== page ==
Character-based engagement, virtue and performance
Peter Rea, VP integrity and ethics at Parker Hannifin
When workers at a factory in Tijuana Mexico were asked what could be done to make their lives better, their surprising request was that their leaders focus not on them but on those who lived in neighbouring areas in dire poverty.
Is this just a nice story or is there a business case?
It turns out that the relationship between engagement and financial results is well documented. The Tijuana team at Fortune 250 company, Parker Hannifin, had the highest engagement scores and financial results.
Parker now operates a business underpinned by character-based virtues to protect its culture and create competitive advantage. Virtues provide a forum to unite rather than divide people and people practice virtue not because they have to, but because they want to.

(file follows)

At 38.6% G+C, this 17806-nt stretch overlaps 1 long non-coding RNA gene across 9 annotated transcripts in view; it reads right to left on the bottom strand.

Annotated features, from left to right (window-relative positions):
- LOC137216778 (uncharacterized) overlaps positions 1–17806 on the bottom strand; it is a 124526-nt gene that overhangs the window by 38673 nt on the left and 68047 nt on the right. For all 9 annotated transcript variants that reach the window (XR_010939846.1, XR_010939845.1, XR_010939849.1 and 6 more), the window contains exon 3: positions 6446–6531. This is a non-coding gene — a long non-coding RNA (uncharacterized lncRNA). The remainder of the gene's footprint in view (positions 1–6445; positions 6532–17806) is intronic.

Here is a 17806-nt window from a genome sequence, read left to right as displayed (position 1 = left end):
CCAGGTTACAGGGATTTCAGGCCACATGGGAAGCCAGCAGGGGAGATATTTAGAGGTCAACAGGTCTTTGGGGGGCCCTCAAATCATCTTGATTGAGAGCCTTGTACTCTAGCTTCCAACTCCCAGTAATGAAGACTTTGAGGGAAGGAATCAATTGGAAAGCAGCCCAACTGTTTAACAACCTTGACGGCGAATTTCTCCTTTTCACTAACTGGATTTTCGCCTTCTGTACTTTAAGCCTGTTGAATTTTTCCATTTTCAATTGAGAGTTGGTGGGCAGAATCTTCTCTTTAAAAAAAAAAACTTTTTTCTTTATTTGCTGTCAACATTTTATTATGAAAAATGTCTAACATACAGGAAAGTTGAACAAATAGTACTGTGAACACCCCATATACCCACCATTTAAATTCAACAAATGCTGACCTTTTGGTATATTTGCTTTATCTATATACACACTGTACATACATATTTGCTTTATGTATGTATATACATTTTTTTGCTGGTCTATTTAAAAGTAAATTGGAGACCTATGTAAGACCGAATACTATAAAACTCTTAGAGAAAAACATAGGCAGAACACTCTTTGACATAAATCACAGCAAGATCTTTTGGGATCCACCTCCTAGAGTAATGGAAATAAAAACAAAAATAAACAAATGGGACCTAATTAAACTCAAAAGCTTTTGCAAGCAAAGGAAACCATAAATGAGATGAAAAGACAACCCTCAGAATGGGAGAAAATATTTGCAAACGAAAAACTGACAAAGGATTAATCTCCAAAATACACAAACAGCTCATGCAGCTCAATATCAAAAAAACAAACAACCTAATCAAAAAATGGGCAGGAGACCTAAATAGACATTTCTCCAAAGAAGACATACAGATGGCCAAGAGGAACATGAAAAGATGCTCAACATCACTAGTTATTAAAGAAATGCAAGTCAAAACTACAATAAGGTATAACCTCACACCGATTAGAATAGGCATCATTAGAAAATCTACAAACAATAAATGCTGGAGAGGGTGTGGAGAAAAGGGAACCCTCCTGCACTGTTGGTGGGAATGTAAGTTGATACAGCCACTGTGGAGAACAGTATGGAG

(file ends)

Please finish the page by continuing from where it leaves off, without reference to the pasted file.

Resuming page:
Peter is VP of Integrity and Ethics at Parker Hannifin Corporation, the global leader in motion and control technologies with annual sales of $14 billion
He is also Professor of Business Administration at Baldwin Wallace University and serves on the Ohio Universities Medical School Advisory Board. He holds a Ph.D. from the University of Akron, a M.A. from Bowling Green State University and a B.S. from Ohio University.
His most recent book is Exception to the Rule: The Surprising Science of Character-based Culture and Performance, co-authored with Alan Kolp and Jamie Stoller.
"This book [Exception to the Rule] presents a persuasive case that you don't have to choose between virtue and success: it's possible to be both a good leader and a great leader."